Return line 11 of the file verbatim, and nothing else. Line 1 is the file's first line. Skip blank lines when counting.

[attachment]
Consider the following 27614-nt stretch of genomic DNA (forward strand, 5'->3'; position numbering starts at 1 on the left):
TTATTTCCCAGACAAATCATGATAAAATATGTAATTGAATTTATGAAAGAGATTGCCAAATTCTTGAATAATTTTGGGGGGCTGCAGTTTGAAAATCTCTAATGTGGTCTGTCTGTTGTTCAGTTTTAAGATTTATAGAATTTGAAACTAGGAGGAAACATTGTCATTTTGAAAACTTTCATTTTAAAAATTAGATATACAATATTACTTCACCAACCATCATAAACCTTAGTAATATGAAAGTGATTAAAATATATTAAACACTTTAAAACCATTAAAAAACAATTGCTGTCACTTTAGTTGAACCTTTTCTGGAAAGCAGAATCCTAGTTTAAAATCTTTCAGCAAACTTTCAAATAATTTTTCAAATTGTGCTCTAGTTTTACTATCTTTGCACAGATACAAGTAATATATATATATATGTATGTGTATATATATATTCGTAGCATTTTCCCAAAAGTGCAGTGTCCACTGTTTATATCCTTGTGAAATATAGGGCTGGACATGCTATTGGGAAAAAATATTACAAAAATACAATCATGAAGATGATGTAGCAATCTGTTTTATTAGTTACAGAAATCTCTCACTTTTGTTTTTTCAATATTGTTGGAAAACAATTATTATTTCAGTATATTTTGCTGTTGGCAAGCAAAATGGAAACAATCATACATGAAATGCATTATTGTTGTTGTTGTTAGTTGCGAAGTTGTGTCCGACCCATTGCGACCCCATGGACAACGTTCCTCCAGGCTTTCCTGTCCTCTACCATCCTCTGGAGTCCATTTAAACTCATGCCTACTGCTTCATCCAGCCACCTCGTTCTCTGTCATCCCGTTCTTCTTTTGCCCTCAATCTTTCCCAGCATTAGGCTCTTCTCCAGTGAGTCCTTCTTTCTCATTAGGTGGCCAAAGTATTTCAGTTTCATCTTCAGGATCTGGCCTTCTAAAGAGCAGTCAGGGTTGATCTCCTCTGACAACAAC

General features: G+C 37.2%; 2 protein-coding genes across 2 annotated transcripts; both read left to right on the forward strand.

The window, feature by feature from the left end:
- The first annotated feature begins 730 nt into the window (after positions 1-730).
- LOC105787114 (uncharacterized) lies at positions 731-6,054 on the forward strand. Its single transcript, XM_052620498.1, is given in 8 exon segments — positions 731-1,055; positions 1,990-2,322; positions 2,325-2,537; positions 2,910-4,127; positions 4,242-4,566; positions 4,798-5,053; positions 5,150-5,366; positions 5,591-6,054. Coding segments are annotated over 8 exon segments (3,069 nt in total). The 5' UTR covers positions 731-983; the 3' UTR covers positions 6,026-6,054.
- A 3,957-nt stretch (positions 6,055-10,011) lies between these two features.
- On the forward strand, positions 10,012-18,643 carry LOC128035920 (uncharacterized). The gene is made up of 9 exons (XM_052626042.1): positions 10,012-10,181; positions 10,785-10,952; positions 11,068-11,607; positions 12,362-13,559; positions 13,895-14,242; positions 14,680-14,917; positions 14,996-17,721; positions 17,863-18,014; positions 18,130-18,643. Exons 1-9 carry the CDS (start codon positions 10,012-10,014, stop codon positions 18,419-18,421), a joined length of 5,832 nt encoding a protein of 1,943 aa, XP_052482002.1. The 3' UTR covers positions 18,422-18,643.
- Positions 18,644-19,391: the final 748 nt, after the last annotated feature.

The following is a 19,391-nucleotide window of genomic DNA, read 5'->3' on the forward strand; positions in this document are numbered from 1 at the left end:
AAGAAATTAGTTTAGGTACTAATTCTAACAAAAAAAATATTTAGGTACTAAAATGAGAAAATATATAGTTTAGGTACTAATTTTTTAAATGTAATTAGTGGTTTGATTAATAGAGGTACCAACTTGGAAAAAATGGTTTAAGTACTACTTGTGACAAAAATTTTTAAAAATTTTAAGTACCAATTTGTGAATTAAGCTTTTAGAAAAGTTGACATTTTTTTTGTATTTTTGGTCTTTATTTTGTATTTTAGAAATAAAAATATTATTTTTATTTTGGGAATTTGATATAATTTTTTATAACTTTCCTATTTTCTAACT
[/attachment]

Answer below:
AAGAAATTAGTTTAGGTACTAATTCTAACAAAAAAAATATTTAGGTACTAAAATGAGAAAATATATAGTTTAGGTACTAATTTTTTAAATGTAATTAGTGGTTTGATTAATAGAGGTACCAACTTGGAAAAAATGGTTTAAGTACTACTTGTGACAAAAATTTTTAAAAATTTTAAGTACCAATTTGTGAATTAAGCTTTTAGAAAAGTTGACATTTTTTTTGTATTTTTGGTCTTTATTTTGTATTTTAGAAATAAAAATATTATTTTTATTTTGGGAATTTGATATAATTTTTTATAACTTTCCTATTTTCTAACT